Many employees believe in doing what is right and move to report questionable activity by their superiors without fear of retaliation. Unfortunately, some employers fire workers who speak up in an effort to keep any claimed unlawful conduct quiet and/or in retaliation for prior acts. A California woman who worked for the San Francisco Police Department asserts that she was the victim of a wrongful termination after reporting an incident that appears to have violated department policy.
Each day many workers across the country believe that they must suffer in silence when they are subjected to discrimination and other unfair treatment. Others fear backlash for coming forward with information that could potentially put them at odds with their companies. California workers should not fear retaliation for speaking out about illicit behavior, but, sadly, retaliation still occurs even though it is illegal. Some companies remove employees who file justified complaints, and this is called wrongful termination.
All employees have the right to go to work feeling comfortable and not needing to worry about being a victim of harassment. Unfortunately, that is not always the case, and affected employees may choose to take a stand to put it to an end. A former employee for a California pawn shop claims that he was subjected to harassment and discrimination from his former employer prior to his wrongful termination.
The state of California is considered an “at-will” employment state. This means that an employer can fire any employee for any reason, whenever the employer decides to do so. However, employers are prevented from terminating employment for specific reasons that are considered illegal. Wrongful termination laws exist to protect employees, though many workers may not be aware of their full rights in this area.
Though most employees are satisfied with the conditions of their jobs, there are times when some of them may witness bad practices on the part of their companies. While they may decide that speaking up is the best course of action, they could be punished for doing so by being fired from their position. An unexpected job loss can make it difficult for a person to make ends meet or provide for their family. They may choose to file a wrongful termination suit against their former employer, which is just what two California employees have done.
After recorded conversations leaked, the owner of the Los Angeles Clippers, Donald Sterling, was banned from the NBA. Donald Sterling filed a wrongful termination claim in a California courtroom against the NBA and the Commissioner. He claimed that his constitutional rights were violated and that the contract was breached.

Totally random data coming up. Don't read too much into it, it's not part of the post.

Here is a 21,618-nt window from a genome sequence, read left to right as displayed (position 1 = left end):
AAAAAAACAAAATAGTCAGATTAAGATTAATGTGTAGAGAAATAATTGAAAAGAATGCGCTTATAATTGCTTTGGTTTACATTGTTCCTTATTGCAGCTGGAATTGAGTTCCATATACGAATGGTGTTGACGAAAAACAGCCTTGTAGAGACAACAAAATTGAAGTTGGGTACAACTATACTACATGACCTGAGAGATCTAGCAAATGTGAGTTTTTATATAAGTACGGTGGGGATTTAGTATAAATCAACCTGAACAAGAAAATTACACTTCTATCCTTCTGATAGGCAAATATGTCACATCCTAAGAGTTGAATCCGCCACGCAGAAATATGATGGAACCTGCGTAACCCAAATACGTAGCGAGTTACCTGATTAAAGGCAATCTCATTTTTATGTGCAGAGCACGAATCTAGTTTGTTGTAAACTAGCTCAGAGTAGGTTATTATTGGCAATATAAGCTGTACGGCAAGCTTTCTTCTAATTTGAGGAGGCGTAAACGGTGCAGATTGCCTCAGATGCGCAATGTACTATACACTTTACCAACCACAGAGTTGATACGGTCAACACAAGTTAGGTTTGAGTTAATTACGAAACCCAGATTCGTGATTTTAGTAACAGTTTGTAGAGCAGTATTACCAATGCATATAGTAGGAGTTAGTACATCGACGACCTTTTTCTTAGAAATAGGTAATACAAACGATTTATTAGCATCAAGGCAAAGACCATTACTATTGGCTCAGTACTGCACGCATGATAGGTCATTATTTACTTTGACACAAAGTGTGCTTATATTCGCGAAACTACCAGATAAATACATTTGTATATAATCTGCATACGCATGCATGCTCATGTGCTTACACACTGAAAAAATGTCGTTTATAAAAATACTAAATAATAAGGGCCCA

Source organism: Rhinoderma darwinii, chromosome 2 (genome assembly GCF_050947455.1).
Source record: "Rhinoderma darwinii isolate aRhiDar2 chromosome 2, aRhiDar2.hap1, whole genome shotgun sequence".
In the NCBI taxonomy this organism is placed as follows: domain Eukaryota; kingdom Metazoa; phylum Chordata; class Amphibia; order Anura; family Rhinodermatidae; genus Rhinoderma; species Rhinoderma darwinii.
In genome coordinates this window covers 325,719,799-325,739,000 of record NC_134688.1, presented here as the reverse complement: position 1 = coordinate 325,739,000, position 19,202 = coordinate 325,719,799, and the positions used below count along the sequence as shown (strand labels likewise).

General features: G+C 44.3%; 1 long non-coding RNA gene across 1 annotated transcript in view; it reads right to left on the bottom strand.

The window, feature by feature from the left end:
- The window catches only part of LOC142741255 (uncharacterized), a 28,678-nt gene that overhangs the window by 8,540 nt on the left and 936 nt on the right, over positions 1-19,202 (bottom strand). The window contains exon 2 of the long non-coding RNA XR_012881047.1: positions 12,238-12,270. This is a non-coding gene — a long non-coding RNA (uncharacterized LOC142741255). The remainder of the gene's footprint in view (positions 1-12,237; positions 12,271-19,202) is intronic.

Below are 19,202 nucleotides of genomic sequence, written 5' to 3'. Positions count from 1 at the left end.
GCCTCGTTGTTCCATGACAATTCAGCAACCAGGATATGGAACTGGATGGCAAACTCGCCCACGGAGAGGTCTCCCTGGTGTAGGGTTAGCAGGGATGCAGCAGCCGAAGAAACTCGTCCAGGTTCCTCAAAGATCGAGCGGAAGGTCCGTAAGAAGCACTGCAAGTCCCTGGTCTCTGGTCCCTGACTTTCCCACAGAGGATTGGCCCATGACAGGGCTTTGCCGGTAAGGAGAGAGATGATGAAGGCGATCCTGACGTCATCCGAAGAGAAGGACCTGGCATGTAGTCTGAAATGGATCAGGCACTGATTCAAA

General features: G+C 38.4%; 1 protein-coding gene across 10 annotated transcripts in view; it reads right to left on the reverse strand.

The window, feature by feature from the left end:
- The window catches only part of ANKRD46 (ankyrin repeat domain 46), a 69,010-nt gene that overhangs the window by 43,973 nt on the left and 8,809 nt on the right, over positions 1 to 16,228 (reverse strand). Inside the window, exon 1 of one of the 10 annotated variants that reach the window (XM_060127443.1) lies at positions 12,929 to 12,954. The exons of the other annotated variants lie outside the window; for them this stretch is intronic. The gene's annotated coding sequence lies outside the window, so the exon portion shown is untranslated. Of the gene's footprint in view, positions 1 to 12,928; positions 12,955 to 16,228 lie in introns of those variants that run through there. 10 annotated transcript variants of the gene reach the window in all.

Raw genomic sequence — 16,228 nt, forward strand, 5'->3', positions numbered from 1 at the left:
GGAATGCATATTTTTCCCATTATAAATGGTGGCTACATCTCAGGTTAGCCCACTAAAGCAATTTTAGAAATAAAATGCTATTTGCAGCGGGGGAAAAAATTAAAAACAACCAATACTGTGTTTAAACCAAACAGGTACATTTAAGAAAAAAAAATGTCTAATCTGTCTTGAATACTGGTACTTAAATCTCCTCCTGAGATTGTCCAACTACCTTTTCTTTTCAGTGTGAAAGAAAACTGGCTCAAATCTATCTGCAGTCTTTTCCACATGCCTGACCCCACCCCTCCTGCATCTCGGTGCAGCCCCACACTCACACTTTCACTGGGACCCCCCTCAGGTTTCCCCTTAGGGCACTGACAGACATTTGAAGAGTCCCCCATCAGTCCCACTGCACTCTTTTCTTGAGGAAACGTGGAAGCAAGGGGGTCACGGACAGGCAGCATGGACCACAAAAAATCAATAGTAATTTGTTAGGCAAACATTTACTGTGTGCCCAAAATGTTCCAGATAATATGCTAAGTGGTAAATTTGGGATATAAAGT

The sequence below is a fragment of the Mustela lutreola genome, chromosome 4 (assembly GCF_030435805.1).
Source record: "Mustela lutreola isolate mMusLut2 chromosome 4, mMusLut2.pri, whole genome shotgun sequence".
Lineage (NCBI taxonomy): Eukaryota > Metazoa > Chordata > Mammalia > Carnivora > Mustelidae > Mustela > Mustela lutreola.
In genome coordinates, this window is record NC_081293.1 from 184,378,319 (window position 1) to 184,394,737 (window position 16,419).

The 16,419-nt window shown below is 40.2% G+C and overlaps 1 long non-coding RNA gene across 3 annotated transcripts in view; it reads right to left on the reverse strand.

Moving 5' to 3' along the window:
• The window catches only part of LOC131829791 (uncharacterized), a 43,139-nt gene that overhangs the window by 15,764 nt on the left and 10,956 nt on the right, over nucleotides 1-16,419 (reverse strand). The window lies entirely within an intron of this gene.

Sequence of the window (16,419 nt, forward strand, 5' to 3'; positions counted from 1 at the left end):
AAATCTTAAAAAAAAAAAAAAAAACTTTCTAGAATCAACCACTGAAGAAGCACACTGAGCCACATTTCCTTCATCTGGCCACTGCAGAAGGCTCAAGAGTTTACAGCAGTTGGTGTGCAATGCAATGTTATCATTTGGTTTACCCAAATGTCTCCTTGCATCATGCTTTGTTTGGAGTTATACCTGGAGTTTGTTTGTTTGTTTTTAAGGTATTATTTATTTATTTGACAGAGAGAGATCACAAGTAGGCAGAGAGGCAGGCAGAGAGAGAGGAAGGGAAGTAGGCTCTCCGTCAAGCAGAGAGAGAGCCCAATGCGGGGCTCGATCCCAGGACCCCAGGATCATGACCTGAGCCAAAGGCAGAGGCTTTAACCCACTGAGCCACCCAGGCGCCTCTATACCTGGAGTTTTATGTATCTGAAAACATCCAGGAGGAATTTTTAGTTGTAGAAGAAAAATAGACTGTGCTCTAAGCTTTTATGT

A firefighter has brought a claim against a fire chief and the city after he was terminated. He filed a wrongful termination suit, claiming that he lost $180,000 in pay and other damages. In 2011, the California firefighter was accused of sexual battery of several women, and the following year, he was acquitted of the charges.
At some point in time during employment, workers may experience an illness. Some of these illnesses, such as cancer, are serious in nature and may force employees to take on lighter job duties. At times, employers may frown upon this and may terminate the employees. A former California jail manager filed a wrongful termination suit after he allegedly lost his position due to cancer.
The loss of a job position for any reason can put a worker and their family in financial and emotional distress. When this happens, California workers are usually forced to find another avenue of employment or file for unemployment just to pay the bills. If a worker feels they were wrongfully discharged, however, they could have legal options available to pursue. A company called CarMax is faced with a wrongful termination lawsuit from one of its former employees.
A woman who previously worked as a social worker filed suit against her former employer. The California social worker claimed that her job loss was the result of a wrongful termination. The case was originally dismissed, but the employer and the woman have since entered into a settlement for an undisclosed amount.